The next few days could clarify the murky Republican picture on the race to succeed county Executive Dan Onorato.
So far, no one has declared for the nomination, but three potential candidates _ each surprising in different ways _ are reported to be considering the race.
Perhaps most startling is the possibility that county Councilman Chuck McCullough could flout his criminal court indictment by running for the GOP nomination for the county’s top job. Patricia Weaver, a key figure in the region’s Tea Party movement is also believed to be eyeing the seat along with county Councilman Matt Drozd. Ms. Weaver declined to comment on the report Tuesday, saying she would have some sort of announcement Wednesday. Mr. Drozd said he would make up his mind on the race by the end of the week.
Mr. McCullough, who could not be reached for comment, has told several senior GOP figures that he is considering the race, despite his looming trial on charges that he took money from an elderly client and used it to make a variety of political and charitable donations without her knowledge. His oft-delayed trial is now scheduled for the spring. Mr. McCullough, 54, of Upper St. Clair, is charged with using funds of a client, Shirley H. Jordan, to make donations to political allies and family members.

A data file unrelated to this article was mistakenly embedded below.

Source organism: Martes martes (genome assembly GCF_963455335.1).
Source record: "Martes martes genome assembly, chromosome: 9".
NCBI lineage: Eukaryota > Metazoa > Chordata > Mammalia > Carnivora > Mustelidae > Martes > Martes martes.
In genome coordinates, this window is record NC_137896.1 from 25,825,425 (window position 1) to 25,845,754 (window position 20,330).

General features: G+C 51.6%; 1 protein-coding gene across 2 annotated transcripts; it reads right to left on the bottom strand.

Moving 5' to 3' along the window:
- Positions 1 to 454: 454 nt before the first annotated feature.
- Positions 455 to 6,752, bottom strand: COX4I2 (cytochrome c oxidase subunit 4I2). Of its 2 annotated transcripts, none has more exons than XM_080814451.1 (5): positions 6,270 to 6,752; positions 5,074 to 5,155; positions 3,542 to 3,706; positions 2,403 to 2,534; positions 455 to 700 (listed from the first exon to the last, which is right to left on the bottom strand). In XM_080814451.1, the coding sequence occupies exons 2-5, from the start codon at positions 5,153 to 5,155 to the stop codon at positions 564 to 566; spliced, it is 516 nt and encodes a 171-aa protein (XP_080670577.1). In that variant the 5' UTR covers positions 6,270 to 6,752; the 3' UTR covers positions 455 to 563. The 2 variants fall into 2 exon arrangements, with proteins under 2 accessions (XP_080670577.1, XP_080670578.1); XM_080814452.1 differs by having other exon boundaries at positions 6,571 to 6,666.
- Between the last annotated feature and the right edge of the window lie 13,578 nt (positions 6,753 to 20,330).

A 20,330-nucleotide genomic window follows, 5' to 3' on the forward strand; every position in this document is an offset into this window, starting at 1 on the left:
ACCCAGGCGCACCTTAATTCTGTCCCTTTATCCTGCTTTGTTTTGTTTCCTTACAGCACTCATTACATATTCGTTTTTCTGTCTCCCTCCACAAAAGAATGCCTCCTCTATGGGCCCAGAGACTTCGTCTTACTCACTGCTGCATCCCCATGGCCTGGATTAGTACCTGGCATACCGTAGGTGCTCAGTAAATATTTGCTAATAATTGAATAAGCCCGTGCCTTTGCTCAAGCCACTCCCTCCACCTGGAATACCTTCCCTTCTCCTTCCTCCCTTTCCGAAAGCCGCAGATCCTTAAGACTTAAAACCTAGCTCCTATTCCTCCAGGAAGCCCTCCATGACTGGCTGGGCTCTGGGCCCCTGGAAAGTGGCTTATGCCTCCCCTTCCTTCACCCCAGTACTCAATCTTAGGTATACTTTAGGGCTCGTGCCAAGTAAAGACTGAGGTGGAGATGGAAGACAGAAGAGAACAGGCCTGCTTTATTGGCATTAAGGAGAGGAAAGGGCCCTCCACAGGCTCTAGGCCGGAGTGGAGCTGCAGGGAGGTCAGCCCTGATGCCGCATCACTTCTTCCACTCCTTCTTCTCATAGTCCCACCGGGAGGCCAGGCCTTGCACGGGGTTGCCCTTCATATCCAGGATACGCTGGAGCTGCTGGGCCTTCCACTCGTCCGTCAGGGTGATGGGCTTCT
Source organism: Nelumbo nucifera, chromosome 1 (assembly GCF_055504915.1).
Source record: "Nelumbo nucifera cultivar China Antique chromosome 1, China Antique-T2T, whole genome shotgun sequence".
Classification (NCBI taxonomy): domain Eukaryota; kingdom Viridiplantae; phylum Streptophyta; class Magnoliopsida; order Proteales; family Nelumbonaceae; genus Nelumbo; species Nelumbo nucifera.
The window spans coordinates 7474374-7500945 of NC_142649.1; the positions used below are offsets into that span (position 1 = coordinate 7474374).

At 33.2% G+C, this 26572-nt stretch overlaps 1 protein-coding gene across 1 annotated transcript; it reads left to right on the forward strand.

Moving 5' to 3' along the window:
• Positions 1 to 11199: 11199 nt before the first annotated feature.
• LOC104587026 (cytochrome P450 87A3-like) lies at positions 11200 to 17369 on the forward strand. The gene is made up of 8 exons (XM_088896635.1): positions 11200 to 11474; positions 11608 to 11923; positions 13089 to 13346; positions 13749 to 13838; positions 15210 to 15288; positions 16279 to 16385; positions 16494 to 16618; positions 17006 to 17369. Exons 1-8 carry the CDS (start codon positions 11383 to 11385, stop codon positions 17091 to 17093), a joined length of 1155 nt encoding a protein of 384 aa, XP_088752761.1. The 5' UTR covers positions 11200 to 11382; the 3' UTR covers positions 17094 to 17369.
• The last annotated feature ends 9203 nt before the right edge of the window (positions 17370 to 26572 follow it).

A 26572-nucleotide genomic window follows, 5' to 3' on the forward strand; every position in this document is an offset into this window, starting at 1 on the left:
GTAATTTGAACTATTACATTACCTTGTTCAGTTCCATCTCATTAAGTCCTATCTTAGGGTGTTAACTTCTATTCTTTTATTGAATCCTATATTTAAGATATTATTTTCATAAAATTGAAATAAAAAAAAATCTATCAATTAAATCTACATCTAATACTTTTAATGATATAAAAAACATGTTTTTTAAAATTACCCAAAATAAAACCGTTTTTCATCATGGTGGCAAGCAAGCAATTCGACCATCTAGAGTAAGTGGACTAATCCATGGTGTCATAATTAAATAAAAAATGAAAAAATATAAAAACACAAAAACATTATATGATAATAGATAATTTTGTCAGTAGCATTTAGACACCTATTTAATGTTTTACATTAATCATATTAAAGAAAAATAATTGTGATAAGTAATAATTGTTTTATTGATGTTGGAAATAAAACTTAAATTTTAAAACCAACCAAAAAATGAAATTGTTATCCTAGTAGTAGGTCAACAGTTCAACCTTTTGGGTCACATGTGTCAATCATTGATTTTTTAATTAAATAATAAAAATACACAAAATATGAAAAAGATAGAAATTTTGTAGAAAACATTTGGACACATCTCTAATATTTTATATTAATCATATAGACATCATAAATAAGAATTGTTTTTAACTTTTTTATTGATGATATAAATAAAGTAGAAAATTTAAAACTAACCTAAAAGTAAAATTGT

Mr. McCullough has won in the shadow of the charges before. The investigation of the case had already been made public when Mr. McCullough won his current at-large seat on council. Heather Heidelbaugh, a Republican lawyer, has already announced that she would run for the at-large seat.County Controller Mark Patrick Flaherty will announce his candidacy for the Democratic nomination to succeed Mr. Onorato today. Rich Fitzgerald, the Democratic president of county council, and Michael Lamb, the city of Pittsburgh controller, are also mulling a run.